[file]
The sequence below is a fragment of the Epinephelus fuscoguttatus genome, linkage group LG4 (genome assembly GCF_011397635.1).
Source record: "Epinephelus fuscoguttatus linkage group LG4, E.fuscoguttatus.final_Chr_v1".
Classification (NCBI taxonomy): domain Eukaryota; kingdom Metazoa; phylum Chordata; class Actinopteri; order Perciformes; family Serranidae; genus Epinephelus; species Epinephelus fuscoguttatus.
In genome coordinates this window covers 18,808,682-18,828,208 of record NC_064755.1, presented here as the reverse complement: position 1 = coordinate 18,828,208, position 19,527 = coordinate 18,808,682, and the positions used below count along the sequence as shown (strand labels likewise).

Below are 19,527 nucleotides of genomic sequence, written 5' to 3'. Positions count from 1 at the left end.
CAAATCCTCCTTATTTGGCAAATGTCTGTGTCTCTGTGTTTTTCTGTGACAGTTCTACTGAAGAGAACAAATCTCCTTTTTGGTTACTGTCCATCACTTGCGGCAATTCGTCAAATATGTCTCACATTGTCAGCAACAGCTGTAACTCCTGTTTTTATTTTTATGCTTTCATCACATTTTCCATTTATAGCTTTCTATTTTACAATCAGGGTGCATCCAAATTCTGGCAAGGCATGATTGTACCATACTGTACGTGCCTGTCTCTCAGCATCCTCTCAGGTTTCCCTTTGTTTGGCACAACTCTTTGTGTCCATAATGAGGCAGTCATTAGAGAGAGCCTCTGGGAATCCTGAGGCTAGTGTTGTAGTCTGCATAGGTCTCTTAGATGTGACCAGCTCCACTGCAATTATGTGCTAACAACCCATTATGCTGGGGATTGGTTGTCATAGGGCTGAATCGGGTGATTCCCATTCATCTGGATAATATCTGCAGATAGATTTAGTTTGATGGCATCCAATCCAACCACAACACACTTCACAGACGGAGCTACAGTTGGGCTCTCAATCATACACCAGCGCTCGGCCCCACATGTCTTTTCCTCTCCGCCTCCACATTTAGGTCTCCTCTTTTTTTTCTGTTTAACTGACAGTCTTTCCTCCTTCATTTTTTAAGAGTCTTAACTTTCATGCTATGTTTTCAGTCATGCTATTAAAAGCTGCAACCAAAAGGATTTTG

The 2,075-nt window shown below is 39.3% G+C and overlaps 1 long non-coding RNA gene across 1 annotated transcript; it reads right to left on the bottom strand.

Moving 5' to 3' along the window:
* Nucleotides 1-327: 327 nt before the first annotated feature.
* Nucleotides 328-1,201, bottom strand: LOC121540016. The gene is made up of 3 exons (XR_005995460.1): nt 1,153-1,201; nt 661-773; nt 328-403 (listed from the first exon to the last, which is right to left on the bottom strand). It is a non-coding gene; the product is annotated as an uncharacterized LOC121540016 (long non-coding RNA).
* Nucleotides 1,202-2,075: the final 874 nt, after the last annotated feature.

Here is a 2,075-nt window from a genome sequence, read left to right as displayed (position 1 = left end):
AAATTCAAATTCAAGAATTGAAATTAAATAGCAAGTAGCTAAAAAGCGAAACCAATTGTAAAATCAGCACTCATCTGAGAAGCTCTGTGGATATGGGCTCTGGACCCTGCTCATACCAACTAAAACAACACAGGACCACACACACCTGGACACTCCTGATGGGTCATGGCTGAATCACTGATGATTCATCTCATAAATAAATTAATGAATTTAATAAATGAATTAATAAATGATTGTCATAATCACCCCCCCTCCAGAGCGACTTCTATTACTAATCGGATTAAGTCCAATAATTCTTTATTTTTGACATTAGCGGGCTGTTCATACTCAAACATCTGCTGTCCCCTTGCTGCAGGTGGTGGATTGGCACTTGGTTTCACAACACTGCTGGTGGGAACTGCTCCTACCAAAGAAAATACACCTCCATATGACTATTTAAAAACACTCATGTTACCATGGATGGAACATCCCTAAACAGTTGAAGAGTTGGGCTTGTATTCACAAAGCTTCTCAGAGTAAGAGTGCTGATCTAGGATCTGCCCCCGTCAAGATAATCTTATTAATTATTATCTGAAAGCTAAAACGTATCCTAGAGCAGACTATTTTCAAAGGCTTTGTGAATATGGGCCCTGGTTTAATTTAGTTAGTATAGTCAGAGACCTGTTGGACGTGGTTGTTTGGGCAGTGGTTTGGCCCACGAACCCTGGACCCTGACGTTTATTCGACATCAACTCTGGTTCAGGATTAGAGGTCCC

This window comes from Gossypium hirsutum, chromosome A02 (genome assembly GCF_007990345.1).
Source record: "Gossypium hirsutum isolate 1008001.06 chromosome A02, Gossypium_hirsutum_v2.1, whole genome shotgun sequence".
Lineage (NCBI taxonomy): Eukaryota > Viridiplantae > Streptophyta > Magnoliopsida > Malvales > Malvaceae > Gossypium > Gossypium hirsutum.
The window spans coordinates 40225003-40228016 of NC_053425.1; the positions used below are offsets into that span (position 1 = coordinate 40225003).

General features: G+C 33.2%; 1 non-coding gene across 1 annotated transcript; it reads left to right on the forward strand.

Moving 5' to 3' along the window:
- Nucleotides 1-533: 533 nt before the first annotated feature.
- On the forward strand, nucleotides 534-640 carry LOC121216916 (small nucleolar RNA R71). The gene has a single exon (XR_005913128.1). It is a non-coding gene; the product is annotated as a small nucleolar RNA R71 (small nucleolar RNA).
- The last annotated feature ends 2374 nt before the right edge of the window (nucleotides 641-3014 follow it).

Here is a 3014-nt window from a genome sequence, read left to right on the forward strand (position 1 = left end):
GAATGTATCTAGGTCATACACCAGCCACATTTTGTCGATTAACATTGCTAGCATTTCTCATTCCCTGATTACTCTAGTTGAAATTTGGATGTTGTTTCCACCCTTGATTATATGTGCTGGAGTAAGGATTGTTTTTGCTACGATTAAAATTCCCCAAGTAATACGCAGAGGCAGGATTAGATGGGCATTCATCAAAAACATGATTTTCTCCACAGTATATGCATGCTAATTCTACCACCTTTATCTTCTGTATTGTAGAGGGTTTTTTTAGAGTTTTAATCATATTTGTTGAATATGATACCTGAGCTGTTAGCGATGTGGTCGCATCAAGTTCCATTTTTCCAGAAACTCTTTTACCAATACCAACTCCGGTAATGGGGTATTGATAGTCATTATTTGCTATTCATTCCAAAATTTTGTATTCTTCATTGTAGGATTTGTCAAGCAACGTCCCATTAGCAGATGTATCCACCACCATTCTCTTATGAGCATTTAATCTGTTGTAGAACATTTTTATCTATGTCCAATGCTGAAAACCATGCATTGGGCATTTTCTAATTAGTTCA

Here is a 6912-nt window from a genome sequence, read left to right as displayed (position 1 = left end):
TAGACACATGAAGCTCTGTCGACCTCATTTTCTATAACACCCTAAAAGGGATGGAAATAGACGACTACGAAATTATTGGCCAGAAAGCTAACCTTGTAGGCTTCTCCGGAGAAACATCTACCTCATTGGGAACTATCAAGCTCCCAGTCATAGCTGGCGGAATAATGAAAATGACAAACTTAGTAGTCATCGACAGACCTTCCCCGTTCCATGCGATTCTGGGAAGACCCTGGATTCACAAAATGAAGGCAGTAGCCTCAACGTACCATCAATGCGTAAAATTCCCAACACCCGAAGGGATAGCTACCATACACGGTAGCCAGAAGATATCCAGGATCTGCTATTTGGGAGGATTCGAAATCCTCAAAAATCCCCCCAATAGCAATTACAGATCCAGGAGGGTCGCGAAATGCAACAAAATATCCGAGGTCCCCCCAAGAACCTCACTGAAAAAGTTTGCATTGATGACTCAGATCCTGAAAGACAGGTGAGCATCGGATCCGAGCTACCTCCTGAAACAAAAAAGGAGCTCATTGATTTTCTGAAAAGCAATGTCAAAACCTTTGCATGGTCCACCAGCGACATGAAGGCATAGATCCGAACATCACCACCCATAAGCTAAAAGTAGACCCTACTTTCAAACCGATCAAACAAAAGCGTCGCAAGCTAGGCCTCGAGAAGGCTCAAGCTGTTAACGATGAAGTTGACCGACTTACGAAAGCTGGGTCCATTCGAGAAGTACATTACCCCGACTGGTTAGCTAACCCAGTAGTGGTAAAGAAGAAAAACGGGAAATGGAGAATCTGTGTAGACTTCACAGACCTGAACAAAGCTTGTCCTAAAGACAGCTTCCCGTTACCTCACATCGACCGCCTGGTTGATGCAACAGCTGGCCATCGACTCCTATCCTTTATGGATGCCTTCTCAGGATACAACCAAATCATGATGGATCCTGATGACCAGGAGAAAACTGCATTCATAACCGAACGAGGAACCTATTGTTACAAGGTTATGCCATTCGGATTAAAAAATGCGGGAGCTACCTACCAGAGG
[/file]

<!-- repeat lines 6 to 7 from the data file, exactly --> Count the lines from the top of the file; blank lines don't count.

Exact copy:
CAAATCCTCCTTATTTGGCAAATGTCTGTGTCTCTGTGTTTTTCTGTGACAGTTCTACTGAAGAGAACAAATCTCCTTTTTGGTTACTGTCCATCACTTGCGGCAATTCGTCAAATATGTCTCACATTGTCAGCAACAGCTGTAACTCCTGTTTTTATTTTTATGCTTTCATCACATTTTCCATTTATAGCTTTCTATTTTACAATCAGGGTGCATCCAAATTCTGGCAAGGCATGATTGTACCATACTGTACGTGCCTGTCTCTCAGCATCCTCTCAGGTTTCCCTTTGTTTGGCACAACTCTTTGTGTCCATAATGAGGCAGTCATTAGAGAGAGCCTCTGGGAATCCTGAGGCTAGTGTTGTAGTCTGCATAGGTCTCTTAGATGTGACCAGCTCCACTGCAATTATGTGCTAACAACCCATTATGCTGGGGATTGGTTGTCATAGGGCTGAATCGGGTGATTCCCATTCATCTGGATAATATCTGCAGATAGATTTAGTTTGATGGCATCCAATCCAACCACAACACACTTCACAGACGGAGCTACAGTTGGGCTCTCAATCATACACCAGCGCTCGGCCCCACATGTCTTTTCCTCTCCGCCTCCACATTTAGGTCTCCTCTTTTTTTTCTGTTTAACTGACAGTCTTTCCTCCTTCATTTTTTAAGAGTCTTAACTTTCATGCTATGTTTTCAGTCATGCTATTAAAAGCTGCAACCAAAAGGATTTTG

The 2,075-nt window shown below is 39.3% G+C and overlaps 1 long non-coding RNA gene across 1 annotated transcript; it reads right to left on the bottom strand.